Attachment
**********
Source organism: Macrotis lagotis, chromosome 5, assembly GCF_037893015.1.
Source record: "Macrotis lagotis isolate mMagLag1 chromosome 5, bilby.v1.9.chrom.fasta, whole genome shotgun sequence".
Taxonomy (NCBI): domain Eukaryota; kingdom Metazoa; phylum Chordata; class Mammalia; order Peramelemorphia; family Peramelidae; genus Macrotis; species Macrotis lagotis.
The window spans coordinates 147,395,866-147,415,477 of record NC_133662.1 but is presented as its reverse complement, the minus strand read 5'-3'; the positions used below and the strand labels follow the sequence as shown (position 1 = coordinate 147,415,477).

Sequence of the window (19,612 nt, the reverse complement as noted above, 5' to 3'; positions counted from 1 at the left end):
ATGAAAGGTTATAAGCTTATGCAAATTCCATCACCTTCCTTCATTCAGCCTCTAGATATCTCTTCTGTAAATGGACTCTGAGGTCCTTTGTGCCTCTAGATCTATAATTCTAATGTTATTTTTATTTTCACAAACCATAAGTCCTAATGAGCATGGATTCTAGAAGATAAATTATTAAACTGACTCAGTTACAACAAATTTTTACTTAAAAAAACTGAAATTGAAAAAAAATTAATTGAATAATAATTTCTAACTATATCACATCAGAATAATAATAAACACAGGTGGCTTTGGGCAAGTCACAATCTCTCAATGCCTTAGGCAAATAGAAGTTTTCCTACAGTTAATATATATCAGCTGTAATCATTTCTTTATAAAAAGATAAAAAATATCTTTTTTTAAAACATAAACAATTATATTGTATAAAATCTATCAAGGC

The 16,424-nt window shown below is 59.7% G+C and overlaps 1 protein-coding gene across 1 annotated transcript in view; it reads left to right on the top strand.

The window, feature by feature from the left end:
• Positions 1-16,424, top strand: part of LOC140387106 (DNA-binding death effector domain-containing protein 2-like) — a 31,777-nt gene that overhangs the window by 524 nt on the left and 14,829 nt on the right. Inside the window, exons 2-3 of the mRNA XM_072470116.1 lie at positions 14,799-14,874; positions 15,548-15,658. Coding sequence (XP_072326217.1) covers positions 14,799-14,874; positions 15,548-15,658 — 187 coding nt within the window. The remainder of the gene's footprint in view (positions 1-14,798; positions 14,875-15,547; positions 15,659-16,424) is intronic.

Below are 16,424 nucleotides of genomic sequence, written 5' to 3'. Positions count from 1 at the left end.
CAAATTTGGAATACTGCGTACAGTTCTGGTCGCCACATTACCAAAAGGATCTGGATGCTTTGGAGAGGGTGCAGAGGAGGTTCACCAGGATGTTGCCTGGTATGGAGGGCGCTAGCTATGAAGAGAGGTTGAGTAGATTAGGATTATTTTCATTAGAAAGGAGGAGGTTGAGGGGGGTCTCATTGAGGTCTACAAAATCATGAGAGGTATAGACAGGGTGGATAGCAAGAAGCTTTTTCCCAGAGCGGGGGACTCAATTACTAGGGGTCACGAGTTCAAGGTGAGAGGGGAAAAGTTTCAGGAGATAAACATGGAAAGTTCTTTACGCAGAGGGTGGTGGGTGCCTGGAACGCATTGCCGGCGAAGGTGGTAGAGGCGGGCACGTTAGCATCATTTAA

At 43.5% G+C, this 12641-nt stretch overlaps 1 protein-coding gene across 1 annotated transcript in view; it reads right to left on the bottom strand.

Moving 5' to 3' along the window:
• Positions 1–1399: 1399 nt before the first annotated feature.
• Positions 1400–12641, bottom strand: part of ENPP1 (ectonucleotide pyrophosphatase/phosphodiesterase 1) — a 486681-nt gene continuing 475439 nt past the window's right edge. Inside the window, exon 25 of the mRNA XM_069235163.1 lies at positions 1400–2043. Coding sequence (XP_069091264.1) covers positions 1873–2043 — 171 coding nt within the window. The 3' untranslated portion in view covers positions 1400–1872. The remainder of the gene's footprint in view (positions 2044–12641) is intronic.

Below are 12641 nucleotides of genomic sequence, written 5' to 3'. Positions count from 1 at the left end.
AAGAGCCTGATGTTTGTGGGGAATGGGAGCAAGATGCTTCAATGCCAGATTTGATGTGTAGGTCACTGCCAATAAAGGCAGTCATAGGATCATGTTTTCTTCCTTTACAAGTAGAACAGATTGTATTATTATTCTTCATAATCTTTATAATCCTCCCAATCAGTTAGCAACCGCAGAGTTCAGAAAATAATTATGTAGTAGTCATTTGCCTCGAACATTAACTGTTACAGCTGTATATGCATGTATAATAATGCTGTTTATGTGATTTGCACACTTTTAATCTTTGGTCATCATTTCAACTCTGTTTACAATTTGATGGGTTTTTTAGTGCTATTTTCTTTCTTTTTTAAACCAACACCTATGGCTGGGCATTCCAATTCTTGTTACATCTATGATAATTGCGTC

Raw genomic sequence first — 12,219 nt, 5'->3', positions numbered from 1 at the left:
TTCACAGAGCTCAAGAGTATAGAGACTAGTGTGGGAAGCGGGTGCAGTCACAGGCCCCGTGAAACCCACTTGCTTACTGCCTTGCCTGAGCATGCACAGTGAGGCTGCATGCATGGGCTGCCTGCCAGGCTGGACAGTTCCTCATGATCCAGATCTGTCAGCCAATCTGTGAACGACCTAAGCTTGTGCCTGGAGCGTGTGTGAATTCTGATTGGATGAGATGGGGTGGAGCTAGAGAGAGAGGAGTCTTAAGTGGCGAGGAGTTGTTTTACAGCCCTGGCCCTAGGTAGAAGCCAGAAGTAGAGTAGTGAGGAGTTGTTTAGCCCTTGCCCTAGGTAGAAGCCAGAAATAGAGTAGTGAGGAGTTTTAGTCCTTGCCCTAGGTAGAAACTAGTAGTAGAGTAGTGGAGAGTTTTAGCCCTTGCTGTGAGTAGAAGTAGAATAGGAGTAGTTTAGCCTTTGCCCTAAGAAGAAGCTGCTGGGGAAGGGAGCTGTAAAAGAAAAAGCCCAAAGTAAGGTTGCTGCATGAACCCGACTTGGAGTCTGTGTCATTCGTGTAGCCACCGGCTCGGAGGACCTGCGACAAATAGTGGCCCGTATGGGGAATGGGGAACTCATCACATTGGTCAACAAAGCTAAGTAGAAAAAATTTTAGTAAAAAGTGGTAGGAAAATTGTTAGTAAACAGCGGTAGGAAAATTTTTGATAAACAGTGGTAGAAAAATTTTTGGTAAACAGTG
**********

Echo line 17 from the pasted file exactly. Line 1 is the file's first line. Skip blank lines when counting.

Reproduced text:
AAGAGCCTGATGTTTGTGGGGAATGGGAGCAAGATGCTTCAATGCCAGATTTGATGTGTAGGTCACTGCCAATAAAGGCAGTCATAGGATCATGTTTTCTTCCTTTACAAGTAGAACAGATTGTATTATTATTCTTCATAATCTTTATAATCCTCCCAATCAGTTAGCAACCGCAGAGTTCAGAAAATAATTATGTAGTAGTCATTTGCCTCGAACATTAACTGTTACAGCTGTATATGCATGTATAATAATGCTGTTTATGTGATTTGCACACTTTTAATCTTTGGTCATCATTTCAACTCTGTTTACAATTTGATGGGTTTTTTAGTGCTATTTTCTTTCTTTTTTAAACCAACACCTATGGCTGGGCATTCCAATTCTTGTTACATCTATGATAATTGCGTC